"Our understanding is that when the defendant was arrested, apparently it was expired," he said. "Upon a check [with the Department of State] there was another outstanding; it was good for 2017. We have not seen it. Whether it is in a safe deposit box, we do not know where it is. I can tell the court that state said there is an outstanding passport good for the next couple years."
But beyond the issue of the passport, Evans revealed that Force had armed himself to the teeth.
"A search of the house revealed no fewer than four fully loaded firearms hidden throughout the house," he said, noting that authorities also found 650 rounds of ammunition.
The judge interjected, "The guns I'm not sure about—would he shoot his way out of the situation?"
Evans replied, "I'm not sure, Your Honor. Those guns have since been turned over by his wife, but they were there at the time of his arrest."
He added that Force has three minor children living at his home, aged 16, 14, and 12.
"The guns were not secured: they were under a bed, in a desk drawer, on a shelf in a closet," Evans noted. "They were stationed throughout the house in places that somebody could access them whether it was the defendant or anyone else in the house. That in and of itself is cause for concern."

Red vs. Blue

Force’s attorney provided little in the way of clear explanations to counter the government’s assertions.
With respect to the gun that was found as part of what the government called Force’s "go bag," one of his Baltimore-based lawyers, Ivan Bates, told the court that this was merely a "red herring."
"I found out that these checks were not in this bag, they were in a separate section related to his business," he said toward the end of the hearing.
"Under Maryland state law, if you’re going from the bank to your house, it is not necessarily illegal to have a gun in your vehicle provided that you can show under Maryland state law that this is for business purposes. But there has never been a charge with this handgun, and for the government to assume that this is a ‘go bag’ is very wrong. [Force] got out and told the officers that he had a weapon so that they were as comfortable as possible. What I’m saying is that if you're doing business purposes, only from point A to point B—the checks were for GMPro, his business. He has a janitorial business. What i'm saying is that the gun is a red herring, it doesn't matter, he did nothing illegal in terms of that gun."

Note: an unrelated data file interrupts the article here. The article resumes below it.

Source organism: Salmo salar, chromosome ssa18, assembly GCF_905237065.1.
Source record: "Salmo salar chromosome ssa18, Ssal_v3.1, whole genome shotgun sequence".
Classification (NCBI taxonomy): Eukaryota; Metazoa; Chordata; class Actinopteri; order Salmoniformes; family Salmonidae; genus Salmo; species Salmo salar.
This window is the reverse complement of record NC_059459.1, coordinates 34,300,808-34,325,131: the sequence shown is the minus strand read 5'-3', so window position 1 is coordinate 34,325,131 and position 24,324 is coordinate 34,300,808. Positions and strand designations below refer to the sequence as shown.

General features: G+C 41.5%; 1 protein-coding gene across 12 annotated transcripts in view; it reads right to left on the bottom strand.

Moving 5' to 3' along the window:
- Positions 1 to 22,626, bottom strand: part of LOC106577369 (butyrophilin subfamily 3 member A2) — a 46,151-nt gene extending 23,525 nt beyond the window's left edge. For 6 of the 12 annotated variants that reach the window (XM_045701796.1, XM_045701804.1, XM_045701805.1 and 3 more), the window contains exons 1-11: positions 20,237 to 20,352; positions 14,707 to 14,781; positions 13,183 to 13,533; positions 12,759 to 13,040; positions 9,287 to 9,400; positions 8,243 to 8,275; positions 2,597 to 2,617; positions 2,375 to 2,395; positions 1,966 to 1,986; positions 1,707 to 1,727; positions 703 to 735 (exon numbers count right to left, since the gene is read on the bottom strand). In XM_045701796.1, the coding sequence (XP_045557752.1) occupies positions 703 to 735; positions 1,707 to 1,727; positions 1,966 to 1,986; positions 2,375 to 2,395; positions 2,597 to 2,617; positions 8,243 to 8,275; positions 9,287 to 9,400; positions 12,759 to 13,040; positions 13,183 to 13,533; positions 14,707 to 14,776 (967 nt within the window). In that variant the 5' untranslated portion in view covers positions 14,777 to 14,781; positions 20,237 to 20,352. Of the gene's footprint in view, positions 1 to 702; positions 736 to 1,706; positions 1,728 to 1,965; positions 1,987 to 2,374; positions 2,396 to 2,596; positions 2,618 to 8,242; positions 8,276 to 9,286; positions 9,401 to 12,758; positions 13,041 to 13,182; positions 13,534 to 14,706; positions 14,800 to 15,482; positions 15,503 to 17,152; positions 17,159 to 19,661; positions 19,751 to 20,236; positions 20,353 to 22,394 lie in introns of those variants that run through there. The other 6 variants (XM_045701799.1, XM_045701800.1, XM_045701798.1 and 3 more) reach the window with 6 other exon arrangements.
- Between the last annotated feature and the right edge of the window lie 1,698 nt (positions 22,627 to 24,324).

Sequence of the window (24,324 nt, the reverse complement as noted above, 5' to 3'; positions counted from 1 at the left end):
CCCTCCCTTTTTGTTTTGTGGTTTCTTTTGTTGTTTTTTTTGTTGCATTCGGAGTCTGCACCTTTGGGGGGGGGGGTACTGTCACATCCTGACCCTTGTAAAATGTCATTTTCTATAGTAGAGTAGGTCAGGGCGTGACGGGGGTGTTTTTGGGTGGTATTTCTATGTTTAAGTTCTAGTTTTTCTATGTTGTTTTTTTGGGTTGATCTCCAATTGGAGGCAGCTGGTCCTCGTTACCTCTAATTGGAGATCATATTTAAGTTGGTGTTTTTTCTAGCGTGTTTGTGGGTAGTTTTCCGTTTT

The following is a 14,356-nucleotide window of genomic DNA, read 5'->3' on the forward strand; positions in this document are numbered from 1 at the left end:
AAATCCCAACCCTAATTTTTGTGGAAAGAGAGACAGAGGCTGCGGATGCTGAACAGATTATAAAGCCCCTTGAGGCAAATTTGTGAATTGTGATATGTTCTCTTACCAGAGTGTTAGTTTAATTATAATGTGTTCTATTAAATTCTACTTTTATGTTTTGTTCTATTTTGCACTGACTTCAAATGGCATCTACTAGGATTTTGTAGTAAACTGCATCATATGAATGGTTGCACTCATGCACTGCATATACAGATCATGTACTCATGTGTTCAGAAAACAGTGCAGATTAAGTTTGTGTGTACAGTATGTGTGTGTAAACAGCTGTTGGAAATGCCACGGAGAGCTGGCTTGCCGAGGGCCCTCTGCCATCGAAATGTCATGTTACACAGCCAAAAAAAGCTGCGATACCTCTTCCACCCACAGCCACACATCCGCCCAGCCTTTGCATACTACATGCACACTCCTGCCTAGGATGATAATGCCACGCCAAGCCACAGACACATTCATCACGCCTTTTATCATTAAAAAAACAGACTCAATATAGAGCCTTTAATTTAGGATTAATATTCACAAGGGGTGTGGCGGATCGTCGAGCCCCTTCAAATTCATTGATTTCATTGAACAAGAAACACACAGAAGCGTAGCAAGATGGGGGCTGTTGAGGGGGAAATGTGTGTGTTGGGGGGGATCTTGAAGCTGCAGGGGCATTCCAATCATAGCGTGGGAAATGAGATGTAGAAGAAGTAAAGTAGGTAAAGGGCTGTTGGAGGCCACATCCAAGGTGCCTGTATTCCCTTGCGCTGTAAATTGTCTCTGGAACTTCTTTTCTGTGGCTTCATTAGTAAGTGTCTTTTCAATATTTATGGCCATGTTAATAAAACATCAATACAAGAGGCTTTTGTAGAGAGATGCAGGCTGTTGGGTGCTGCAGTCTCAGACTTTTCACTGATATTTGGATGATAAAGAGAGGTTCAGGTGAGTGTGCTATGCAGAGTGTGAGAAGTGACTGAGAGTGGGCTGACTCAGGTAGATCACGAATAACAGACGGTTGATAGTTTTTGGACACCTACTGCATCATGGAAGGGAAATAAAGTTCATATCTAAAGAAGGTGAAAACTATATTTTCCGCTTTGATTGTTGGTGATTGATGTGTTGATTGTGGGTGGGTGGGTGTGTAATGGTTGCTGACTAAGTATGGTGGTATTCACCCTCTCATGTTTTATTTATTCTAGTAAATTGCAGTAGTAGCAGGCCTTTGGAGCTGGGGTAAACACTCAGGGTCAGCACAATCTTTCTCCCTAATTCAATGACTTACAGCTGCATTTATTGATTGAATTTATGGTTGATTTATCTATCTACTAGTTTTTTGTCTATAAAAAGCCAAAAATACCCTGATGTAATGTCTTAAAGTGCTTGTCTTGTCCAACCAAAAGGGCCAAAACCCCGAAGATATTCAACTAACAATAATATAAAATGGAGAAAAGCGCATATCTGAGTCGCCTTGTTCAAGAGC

And the second passport?
Bates said that his client remains "adamant" that the second passport is not a regular civilian blue passport but rather a government-issued "red passport" that was provided by the DEA. The lawyer did not address the other firearms found in Force’s home.
Under the judge’s instruction, Evans said he would confirm with a contact at the Department of State that Force’s second passport was indeed blue rather than red.

And how did Bates explain the $235,000 that had been transferred to The government said he had not accounted for this money at all. The Pretrial Services officer, Josh Libby, confirmed to the court that Force had not disclosed that during his Wednesday interview.
But Bates countered that Force had indeed told prosecutors about that sum and moreover claimed that it belonged to the government.
"I have e-mails that's not his money; that's the government’s money. We're fine to give it back to the government," Bates said.
"We would be more than happy to give the government the thumb drives with that information," he added. "This is complicated. It has a series of codes and things like this."
A few minutes later, Evans, the DOJ lawyer, countered, "This is the first time that anyone has ever discussed that these funds that were wired out of United States are the property of the United States."
Bates attempted to argue that his client should be treated like former Secret Service agent Shaun Bridges, who worked with Force as part of his alleged fraud scheme. The attorney argued that Bridges, who has not been charged with a crime, was given more deference than Force was.
But the government drew a clear distinction.
"We can account for all the funds that Mr. Bridges is accused of stealing; we cannot do that for Mr. Force," Eva


Criminal Charges Against Agents Reveal Staggering Corruption in the Silk Road Investigation